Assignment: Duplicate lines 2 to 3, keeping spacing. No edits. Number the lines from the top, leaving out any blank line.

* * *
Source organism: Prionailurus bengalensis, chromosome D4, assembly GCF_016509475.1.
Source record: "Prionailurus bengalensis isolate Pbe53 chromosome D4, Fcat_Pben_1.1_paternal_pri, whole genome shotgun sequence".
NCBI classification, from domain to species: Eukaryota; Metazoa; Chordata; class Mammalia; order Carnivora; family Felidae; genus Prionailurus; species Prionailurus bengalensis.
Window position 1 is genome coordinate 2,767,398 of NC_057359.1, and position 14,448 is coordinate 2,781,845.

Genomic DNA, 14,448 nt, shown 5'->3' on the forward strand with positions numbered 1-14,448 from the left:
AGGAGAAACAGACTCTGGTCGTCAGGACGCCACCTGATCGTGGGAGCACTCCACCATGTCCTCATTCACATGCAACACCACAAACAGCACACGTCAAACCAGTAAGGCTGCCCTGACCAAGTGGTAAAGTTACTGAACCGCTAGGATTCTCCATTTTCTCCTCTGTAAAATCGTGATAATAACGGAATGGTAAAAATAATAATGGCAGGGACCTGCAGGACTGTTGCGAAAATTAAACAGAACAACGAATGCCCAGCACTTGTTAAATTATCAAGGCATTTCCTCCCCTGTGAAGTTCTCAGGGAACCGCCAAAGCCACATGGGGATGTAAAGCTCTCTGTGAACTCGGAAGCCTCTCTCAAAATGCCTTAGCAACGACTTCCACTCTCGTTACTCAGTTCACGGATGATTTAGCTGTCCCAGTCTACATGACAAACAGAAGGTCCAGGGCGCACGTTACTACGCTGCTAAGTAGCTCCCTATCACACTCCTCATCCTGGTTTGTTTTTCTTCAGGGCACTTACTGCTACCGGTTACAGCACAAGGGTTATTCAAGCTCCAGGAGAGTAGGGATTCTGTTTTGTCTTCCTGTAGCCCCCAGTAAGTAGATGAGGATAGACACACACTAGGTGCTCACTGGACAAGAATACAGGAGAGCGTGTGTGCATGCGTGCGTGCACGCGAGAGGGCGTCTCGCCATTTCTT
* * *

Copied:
Source record: "Prionailurus bengalensis isolate Pbe53 chromosome D4, Fcat_Pben_1.1_paternal_pri, whole genome shotgun sequence".
NCBI classification, from domain to species: Eukaryota; Metazoa; Chordata; class Mammalia; order Carnivora; family Felidae; genus Prionailurus; species Prionailurus bengalensis.